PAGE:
Beaches lose backer in passing of Glynn
STORY BY STEVEN M. THOMAS, (Week of November 3, 2011)
Bill Glynn, one of the leading proponents of restoring barrier island beaches by replenishing them with sand dredged from offshore, was being remembered this week as a man who took the time to educate, not just convince, when he pursued a goal or supported a cause.
“People believed in Bill because he based his efforts on facts when trying to make a change or accomplish a goal,” said County Commissioner Joe Flescher, who credits Glynn with being a personal political mentor as well as a dedicated community activist.
“He had a vast experience and was always ready to share what he knew. He spent some time with me that was of great benefit to me.
“He was probably the most sincere and knowledgeable individual I have ever crossed paths with, a man of high integrity. I saw him as recently as a few weeks ago and I was deeply saddened to hear of his passing.”
A resident of Summer Place, Glynn, 83, who succumbed Monday to cancer, was a successful real estate agent who worked for Treasure Coast Sotheby’s International Realty for the better part of decade, specializing in the sale of north island riverfront and oceanfront property.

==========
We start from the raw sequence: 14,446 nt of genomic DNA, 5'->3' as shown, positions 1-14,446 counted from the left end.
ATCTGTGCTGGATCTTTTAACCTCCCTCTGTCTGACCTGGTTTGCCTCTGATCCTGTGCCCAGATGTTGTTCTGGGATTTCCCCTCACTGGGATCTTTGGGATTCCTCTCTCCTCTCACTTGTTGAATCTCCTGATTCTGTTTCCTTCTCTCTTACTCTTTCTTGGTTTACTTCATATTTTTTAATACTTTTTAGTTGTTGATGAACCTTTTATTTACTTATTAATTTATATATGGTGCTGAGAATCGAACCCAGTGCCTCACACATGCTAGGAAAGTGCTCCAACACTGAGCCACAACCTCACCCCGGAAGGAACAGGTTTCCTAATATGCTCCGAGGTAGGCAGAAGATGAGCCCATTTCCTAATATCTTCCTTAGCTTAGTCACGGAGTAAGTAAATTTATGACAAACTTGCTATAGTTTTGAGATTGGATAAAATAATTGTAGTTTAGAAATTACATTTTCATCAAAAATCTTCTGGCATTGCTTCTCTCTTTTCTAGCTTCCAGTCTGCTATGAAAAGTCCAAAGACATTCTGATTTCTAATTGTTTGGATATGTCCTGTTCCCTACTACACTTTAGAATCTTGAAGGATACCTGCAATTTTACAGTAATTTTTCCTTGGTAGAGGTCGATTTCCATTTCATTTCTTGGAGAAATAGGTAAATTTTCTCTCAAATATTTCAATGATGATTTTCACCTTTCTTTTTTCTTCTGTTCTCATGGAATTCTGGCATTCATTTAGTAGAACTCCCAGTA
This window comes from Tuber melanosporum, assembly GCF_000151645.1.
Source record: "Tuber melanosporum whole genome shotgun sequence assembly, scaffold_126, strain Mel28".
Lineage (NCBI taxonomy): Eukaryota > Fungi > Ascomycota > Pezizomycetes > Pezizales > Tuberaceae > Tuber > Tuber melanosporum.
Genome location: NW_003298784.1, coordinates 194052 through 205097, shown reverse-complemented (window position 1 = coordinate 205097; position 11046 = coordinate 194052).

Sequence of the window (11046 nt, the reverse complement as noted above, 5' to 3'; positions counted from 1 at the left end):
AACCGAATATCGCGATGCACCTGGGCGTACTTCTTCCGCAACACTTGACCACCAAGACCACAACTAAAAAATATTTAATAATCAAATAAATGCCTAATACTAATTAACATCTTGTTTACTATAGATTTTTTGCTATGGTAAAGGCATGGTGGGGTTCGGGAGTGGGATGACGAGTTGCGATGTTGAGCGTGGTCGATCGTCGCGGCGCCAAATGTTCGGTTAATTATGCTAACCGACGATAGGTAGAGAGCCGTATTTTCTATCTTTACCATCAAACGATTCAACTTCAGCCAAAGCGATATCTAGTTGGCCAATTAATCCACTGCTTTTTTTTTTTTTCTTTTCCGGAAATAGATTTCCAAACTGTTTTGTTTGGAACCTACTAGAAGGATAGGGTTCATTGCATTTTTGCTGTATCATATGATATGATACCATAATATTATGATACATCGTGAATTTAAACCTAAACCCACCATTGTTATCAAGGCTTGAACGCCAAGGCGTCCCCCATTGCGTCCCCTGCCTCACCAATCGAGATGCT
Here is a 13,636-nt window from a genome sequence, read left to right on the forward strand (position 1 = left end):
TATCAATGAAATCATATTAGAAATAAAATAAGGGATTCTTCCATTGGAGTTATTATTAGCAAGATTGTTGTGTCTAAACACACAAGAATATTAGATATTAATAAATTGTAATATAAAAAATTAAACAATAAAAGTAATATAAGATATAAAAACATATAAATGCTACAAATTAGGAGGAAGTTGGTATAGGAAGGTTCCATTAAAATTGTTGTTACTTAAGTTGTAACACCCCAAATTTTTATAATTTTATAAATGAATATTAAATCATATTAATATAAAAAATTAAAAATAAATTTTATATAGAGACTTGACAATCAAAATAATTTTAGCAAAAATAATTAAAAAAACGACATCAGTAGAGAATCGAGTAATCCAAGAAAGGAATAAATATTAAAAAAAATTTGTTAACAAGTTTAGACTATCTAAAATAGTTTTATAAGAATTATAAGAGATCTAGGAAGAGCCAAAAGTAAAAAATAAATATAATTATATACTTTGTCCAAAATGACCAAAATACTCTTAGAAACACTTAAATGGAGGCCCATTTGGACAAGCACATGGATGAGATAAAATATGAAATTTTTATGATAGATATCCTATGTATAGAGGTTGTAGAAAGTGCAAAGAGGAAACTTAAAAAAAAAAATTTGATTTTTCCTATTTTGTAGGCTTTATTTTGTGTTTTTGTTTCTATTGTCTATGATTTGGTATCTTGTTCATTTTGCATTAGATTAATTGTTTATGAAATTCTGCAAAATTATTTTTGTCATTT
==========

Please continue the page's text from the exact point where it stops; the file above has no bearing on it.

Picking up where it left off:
“Bill Glynn was a friend, a public servant and valued colleague,” says Treasure Coast co-owner Michael Thorpe. “He will be missed.”
According to Thorpe, Glynn was still active in real estate in recent months. “He never really retired,” Thorpe says.” Real estate is one of those rare businesses in which you just get more valuable as time goes on by and that was the case with Bill.”
Glynn moved to Vero Beach from Fort Lauderdale with his wife Jeri Glynn in the late 1980s and quickly became an influential figure in local Republican politics – a man who had the ear of numerous state and county officials.
Glynn served repeatedly as chairman of the Barrier Island Coalition and the Indian River County Beaches and Shores Preservation Committee, where he used his political skill and connections to advance his beach-protection agenda.
“Bill was a stalwart proponent of the whole county, especially of the county beach infrastructure and parks,” says County Commissioner Peter O’Bryan. “One of the things I was most impressed by with him was the way he was able to convert an adversarial relationship with Sebastian Inlet District to a partnership over the years, where everyone is working together for the same result.”
At last year’s Barrier Island Coalition annual banquet, which Glynn emceed, he said beach restoration and the dedicated people who have fought for it will keep Vero Beach from becoming “Vero Seawall.”
He will be remembered as one of the most effective leaders in that effort.
“He treated our beaches as a revered resource,” says Flescher. “He is the one who got things rolling in beach restoration. We would not be where we are today without him.”